Bark, is quite inconsiderable. This beech keeps its leaves
throughout the year; but its foliage is of a peculiar
brownish-green colour, with a tinge of yellow. As the whole
landscape is thus coloured, it has a sombre, dull
appearance; nor is it often enlivened by the rays of the

On Whales: "Captain Fitz Roy determined to send the yawl
and one whale-boat back to the ship; and to proceed with the
two other boats, one under his own command (in which he most
kindly allowed me to accompany him), and one under Mr.
Hammond, to survey the western parts of the Beagle Channel,
and afterwards to return and visit the settlement.

The day to our astonishment was overpoweringly hot, so that
our skins were scorched: with this beautiful weather, the
view in the middle of the Beagle Channel was very
remarkable. Looking towards either hand, no object
intercepted the vanishing points of this long canal between
the mountains. The circumstance of its being an arm of the
sea was rendered very evident by several huge whales *
spouting in different directions.

On one occasion I saw two of these monsters, probably male
and female, slowly swimming one after the other, within less
than a stone's throw of the shore, over which the beech-tree
extended its branches. We sailed on till it was dark, and
then pitched our tents in a quiet creek.

The greatest luxury was to find for our beds a beach of
pebbles, for they were dry and yielded to the body. Peaty
soil is damp; rock is uneven and hard; sand gets into one's
meat, when cooked and eaten boat-fashion; but when lying in
our blanket-bags, on a good bed of smooth pebbles, we passed
most comfortable nights.* One day, off the East coast of
Tierra del Fuego, we saw a grand sight in several spermaceti
whales jumping upright quite out of the water, with the
exception of their tail-fins. As they fell down sideways,
they splashed the water high up, and the sound reverberated
like a distant broadside.

The following is an excerpt from Chapter 10 of Charles
Darwin's book, "The Voyage Of The Beagle" written in the
Summer of 1832 January 20th. -- "Early in the morning we
arrived at the point where the Beagle Channel divides into
two arms; and we entered the northern one. The scenery here
becomes even grander than before.The lofty mountains on the
north side compose the granitic axis, or backbone of the
country and boldly rise to a height of between three and
four thousand feet, with one peak above six thousand feet.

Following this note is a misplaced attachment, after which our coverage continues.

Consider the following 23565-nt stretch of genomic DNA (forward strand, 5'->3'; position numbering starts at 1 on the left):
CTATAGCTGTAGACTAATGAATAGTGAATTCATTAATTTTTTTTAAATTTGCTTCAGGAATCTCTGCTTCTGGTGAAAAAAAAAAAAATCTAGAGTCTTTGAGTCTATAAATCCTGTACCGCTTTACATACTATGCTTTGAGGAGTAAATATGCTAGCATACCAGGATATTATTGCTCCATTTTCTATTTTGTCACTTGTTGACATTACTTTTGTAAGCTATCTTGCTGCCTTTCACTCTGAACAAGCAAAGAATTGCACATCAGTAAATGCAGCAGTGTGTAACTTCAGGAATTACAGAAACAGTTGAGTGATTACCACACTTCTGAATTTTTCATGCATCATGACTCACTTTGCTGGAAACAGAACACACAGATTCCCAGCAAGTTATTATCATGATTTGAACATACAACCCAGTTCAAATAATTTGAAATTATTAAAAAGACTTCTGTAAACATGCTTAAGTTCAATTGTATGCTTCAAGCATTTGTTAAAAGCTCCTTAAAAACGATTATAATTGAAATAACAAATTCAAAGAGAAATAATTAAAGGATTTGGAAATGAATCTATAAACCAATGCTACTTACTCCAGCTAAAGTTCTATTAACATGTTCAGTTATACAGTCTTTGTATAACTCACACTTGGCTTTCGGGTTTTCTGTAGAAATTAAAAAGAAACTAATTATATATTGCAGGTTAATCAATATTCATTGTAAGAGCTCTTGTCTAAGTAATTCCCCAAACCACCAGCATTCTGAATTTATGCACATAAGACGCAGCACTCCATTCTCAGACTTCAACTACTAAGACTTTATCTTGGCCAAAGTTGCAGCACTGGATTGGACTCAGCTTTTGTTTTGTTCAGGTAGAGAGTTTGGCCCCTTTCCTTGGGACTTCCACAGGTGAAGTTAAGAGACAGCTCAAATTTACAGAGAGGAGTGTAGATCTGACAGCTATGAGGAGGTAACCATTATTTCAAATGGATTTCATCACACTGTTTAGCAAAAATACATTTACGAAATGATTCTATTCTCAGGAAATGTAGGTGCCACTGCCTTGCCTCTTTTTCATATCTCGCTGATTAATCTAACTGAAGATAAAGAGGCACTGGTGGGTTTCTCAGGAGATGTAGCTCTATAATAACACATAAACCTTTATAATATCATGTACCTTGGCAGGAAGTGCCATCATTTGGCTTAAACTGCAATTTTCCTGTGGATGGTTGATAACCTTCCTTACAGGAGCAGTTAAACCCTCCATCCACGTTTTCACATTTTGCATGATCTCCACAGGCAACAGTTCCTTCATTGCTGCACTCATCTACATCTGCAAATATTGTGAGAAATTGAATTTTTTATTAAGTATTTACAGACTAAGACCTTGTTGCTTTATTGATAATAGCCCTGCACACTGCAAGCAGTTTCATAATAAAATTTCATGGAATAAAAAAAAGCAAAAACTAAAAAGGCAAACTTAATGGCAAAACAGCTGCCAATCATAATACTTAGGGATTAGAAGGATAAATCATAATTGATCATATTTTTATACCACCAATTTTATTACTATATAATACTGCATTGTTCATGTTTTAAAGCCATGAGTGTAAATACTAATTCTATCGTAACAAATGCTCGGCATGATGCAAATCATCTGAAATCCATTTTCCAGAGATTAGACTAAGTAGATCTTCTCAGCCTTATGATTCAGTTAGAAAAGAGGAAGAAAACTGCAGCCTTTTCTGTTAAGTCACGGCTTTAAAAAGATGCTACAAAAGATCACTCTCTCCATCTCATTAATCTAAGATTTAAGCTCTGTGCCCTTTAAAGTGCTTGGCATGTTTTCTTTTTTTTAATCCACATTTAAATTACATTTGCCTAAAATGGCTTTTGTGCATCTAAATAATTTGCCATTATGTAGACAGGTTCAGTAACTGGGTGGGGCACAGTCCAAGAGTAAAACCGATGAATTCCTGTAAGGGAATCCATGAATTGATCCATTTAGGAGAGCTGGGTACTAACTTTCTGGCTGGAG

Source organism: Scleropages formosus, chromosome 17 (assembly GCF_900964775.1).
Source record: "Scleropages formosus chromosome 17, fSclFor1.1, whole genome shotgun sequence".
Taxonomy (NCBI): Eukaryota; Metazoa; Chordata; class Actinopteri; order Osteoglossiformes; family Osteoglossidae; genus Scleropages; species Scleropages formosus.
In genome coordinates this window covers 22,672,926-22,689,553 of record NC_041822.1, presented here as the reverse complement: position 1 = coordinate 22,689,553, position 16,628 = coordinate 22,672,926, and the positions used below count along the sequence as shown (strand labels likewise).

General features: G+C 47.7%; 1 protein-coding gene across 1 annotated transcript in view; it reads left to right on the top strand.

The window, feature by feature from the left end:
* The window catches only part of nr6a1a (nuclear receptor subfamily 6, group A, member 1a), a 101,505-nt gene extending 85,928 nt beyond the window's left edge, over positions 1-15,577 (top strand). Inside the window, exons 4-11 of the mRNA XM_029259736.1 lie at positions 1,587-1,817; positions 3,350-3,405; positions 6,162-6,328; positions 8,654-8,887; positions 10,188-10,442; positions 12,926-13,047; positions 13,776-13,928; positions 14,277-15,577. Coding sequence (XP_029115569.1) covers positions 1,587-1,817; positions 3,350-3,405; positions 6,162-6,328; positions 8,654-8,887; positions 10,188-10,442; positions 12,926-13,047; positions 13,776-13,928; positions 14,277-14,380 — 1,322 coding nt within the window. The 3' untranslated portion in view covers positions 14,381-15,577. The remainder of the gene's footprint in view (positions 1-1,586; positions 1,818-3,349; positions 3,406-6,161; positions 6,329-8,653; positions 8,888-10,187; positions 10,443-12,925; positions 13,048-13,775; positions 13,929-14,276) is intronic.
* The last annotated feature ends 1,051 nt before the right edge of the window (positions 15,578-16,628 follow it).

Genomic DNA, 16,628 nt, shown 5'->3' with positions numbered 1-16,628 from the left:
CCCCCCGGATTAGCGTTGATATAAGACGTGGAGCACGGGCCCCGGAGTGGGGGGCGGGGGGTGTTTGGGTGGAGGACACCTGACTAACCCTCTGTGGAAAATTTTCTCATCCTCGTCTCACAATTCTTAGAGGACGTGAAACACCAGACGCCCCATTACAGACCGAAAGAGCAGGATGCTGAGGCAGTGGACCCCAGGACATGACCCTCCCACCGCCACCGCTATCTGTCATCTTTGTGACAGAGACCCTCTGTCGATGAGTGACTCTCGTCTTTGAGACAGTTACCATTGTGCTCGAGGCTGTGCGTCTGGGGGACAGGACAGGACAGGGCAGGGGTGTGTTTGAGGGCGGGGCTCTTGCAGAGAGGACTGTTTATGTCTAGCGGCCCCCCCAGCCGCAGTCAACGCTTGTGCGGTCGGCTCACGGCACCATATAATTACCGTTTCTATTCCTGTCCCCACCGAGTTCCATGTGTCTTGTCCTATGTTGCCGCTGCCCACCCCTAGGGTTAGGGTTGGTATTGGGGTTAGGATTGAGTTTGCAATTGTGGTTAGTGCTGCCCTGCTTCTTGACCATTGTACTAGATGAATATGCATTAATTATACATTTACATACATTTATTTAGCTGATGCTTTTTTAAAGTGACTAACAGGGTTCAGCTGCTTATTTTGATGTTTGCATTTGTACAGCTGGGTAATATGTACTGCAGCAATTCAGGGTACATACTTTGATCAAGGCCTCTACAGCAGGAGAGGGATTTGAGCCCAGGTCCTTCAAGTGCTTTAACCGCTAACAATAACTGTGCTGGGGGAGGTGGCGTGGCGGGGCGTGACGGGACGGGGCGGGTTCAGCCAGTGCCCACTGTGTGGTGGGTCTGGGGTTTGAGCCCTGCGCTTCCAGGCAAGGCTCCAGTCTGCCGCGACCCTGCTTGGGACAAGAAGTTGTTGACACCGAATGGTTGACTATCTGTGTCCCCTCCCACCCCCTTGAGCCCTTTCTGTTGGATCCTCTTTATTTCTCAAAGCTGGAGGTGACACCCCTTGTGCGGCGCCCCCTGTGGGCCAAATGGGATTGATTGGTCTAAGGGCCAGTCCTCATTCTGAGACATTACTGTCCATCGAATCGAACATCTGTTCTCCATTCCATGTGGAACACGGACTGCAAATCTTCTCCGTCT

They are covered by a wide mantle of perpetual snow, and
numerous cascades pour their waters, through the woods, into
the narrow channel below. In many parts, magnificent
glaciers extend from the mountain side to the water's edge.
It is scarcely possible to imagine anything more beautiful
than the beryl-like blue of these glaciers, and especially
as contrasted with the dead white of the upper expanse of

The fragments which had fallen from the glacier into the
water were floating away, and the channel with its icebergs
presented, for the space of a mile, a miniature likeness of
the Polar Sea.
(This is a usual sight at the Italy Glacier on the Beagle Channel)
The boats being hauled on shore at our
dinner-hour, we were admiring from the distance of half a
mile a perpendicular cliff of ice, and were wishing that
some more fragments would fall.

At last, down the mass came with a roaring noise and
immediately we saw the smooth outline of a wave travelling
towards us. The men ran down as quickly as they could to the
boats; for the chance of their being dashed to pieces was
evident. One of the seamen just caught hold of the bows,
as the curling breaker reached it: he was knocked over and
over, but not hurt, and the boats though thrice lifted on
high and let fall again, received no damage.

This was most fortunate for us, for we were a hundred miles
distant from the ship, and we should have been left without
provisions or fire-arms. I had previously observed that some
large fragments of rock on the beach had been lately
displaced; but until seeing this wave, I did not understand
the cause.

One side of the creek was formed by a spur of mica-slate;
the head by a cliff of ice about forty feet high; and the
other side by a promontory fifty feet high, built up of huge
rounded fragments of granite and mica-slate, out of which
old trees were growing. This promontory was evidently a
moraine, heaped up at a period when the glacier had greater

One of our passengers enjoying the Beagle Channel

Back to Contents

The Journal of Syms Covington,
Servant of Charles Darwin

See rare copies of original 1832 and 1834
navegation chartsof Tierra Del Fuego